This is absolutely true. The way they handle B'Ellana should've happened with the entire Maquis crew, even if it was mostly off screen. As it stood, they just press-ganged these folks: 'join us or else.'

That's not how you get Starfleet officers - it leads to morale problems, betrayal and a host of other issues that will, in fact, plague the ship later. They just should've seen that all coming, and tried to head it off by interviewing these people and figuring out what *they* wanted, given the material constraints. Sure, they were criminals... but they were also going to be on the ship for probably the rest of their lives, and not all of them were cut out to be part of the chain of command. They should've considered something like a MACO squad, or just noncommissioned techs or something. Expecting them *all* to behave just because they had uniforms was actual crazy talk.

The way Chakotay handles Seska and no-name was also dire: he just threatens them. No appeal to, 'C'mon guys, we can't run this ship with like ten guys.' No, 'I'm frustrated too, but -'. It was hamfisted, and inconsistent with the approach he took later.

* Problem of the week managed to be amusing, despite being dumb.

The technobabble was pretty bad. Like:
Though 'a quantum singularity' is a mouthful, I decided to use it anyway; but I literally could have called it 'a quantum fissure,' 'a quantum sinkhole,' anything. And who cares? Who really cares?"

There's a guy who never, ever listened to a Star Trek fan. Also, they stretched the 'ice' metaphor way too far. (I was willing to let Neelix being wrong about an event horizon slide - I'm willing to just cover my ears and pretend they were deliberately making him look dumb, given the 'splaining he was doing with Kes.)

That said, linking the Doctor's shrinking to the problem's actual solution was a pretty good notion - kept all the problems tied up to a single common cause, let B'Ellana get in a decent save at the staff meeting and provided an excuse for a pretty hilarious visual gag. I thought that was a pretty good move.

* Janeway and B'Ellana bonding was actually pretty good.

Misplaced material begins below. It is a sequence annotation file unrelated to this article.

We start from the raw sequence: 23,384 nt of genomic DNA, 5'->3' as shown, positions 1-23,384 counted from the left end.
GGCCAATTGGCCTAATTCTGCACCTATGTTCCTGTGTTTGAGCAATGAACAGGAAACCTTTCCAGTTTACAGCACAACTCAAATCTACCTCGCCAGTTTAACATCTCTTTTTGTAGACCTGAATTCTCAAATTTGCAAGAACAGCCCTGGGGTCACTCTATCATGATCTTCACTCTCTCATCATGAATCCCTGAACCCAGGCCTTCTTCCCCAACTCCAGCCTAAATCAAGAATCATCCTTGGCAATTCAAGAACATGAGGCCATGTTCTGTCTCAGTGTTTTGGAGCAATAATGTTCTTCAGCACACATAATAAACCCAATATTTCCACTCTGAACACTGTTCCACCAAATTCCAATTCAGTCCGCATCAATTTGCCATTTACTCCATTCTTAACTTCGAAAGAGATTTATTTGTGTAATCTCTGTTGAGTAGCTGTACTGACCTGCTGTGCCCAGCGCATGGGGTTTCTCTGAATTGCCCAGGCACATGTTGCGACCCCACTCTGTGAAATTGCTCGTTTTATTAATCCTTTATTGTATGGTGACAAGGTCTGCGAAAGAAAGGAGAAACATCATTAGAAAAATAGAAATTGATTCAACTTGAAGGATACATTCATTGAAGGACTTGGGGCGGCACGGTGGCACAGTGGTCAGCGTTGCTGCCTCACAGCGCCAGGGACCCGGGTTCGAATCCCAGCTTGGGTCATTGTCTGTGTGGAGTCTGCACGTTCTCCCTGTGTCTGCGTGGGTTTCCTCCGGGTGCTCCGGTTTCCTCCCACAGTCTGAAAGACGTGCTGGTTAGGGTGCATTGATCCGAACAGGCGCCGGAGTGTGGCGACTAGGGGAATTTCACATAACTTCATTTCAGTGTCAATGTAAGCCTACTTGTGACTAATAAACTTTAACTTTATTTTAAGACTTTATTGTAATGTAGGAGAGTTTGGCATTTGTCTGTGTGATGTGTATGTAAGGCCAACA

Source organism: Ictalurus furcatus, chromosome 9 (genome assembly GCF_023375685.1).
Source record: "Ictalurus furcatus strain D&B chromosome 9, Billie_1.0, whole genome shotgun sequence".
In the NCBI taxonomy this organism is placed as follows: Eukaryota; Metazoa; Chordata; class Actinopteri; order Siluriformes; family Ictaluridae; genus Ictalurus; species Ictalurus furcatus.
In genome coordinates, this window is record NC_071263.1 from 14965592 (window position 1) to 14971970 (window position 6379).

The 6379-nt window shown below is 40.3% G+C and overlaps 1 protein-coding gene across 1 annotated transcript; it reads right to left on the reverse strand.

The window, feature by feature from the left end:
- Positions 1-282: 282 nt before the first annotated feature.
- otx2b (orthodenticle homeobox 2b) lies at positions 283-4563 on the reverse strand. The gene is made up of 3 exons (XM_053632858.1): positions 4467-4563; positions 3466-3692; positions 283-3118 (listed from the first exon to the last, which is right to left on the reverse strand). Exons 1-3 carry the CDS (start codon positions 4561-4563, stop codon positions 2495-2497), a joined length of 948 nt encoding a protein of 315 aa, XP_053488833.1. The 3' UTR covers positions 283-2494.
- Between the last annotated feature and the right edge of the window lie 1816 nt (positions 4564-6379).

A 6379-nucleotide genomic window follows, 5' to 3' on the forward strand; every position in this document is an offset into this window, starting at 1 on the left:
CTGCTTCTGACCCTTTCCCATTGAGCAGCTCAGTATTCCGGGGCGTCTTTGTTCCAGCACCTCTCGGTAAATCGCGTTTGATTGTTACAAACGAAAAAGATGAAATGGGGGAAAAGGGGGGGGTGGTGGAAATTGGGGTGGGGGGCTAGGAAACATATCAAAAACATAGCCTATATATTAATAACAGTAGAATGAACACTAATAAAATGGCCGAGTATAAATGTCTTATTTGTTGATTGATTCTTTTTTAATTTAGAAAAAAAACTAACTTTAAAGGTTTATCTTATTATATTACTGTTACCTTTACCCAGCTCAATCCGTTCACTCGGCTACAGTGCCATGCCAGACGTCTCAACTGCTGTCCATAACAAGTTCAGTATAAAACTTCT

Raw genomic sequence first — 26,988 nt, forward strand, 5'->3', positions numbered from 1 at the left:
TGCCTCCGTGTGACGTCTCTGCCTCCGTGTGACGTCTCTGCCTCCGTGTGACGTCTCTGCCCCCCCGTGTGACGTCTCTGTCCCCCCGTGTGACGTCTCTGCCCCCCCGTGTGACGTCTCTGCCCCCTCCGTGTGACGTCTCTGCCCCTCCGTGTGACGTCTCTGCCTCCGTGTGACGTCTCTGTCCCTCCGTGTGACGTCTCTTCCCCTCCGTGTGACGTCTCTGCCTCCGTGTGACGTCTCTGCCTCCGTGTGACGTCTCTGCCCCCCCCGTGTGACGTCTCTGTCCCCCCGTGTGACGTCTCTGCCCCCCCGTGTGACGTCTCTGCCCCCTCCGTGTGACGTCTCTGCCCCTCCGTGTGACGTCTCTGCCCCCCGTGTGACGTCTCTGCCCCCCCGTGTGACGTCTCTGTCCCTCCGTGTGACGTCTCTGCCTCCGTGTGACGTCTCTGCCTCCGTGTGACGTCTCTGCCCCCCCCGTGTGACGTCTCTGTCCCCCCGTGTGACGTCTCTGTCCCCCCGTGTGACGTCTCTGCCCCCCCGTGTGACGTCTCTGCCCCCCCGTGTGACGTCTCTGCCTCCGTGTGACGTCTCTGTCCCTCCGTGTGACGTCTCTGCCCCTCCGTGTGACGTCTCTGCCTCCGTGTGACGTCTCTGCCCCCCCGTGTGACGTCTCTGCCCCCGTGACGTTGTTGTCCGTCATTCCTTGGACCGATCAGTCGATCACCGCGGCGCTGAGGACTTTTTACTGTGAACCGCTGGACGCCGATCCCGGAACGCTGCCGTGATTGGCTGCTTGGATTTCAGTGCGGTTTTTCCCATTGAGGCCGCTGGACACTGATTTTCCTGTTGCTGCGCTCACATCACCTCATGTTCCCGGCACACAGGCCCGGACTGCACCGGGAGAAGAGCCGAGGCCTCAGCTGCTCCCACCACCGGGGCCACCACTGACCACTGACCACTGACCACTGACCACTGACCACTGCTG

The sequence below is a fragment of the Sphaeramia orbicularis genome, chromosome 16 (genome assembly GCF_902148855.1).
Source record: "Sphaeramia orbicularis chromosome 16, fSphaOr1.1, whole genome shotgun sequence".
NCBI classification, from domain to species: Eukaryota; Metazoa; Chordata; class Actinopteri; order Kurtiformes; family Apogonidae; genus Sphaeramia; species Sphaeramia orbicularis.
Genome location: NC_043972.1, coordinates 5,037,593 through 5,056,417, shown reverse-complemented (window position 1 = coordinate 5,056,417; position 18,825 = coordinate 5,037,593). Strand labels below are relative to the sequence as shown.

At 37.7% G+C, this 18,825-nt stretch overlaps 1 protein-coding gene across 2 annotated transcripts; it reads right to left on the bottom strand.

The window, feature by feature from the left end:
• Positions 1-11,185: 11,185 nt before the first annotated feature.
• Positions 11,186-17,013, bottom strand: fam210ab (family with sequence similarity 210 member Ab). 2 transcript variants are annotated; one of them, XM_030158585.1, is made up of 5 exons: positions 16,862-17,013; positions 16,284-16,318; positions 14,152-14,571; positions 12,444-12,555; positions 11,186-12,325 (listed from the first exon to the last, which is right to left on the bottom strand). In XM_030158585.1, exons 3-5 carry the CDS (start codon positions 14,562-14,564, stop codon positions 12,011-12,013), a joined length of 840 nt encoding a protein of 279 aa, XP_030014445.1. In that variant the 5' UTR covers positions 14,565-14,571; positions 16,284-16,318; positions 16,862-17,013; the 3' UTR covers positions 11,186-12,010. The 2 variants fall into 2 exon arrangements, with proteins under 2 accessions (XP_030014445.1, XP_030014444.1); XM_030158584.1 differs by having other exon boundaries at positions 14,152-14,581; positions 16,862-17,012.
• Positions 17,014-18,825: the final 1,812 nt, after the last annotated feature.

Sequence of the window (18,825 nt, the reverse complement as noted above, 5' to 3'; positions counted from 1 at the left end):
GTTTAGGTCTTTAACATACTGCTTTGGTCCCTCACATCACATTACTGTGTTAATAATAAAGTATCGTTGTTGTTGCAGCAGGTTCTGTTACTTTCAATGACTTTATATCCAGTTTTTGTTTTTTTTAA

Trek has never really had enough women. Even here, they're not the majority. It's always nice to see them pass the Bechdel Test in spite of that. I liked watching Janeway shoot down Paris for pilot, and I liked her and B'Ellana coming to a lasting understanding over a shared CGI problem. It was better than I remembered.

* I think I would've preferred Chakotay's hypothetical.

Voyager as 'some Starfleet crew are stuck on a Maquis ship 75 years from home' could've been a lot more interesting, as they would've had to argue, fight and demonstrate the superiority of their values instead of just assuming they were right. dng's scenario from last week beats it, but I feel that's another possibly more interesting 'what-if' scenario for the show.

* This:

The Maquis/Starfleet tension would have been welcome if it didn't have that afterschool special level of subtlety that is also a prime characteristic of Voyager.

Janeway *literally* watching over B'Ellana later was just too much, wasn't it?

* This too:

A more serious thing, I think, is that although Torres tends to attribute her anger management issues to her Klingon side, I don't really buy that; Worf rarely loses his shit, and even more rarely hurts someone as bad as Torres hurt Carey.

Major agreement. I wish they had skipped that, or dealt with it better.

... long winded as that was, I imagine I have forgotten something and will have to post again shortly. Until then, looking forward to what everyone else was thinking. :)
posted by mordax at 11:15 PM on January 9, 2017 [3 favorites]

This episode seemed to me to be a solid step in the right direction for the show to take. I agree that much more could have been made of tensions between the Starfleet way and the Maquis, but with Chakotay and B'Elanna having been in Starfleet once themselves, they sort of nipped some of that in the bud anyway, and anything more than tension and differences of approach and perspective probably would have proved as difficult and troubling in its own way as it would be rewarding given how small the crew is and where they are.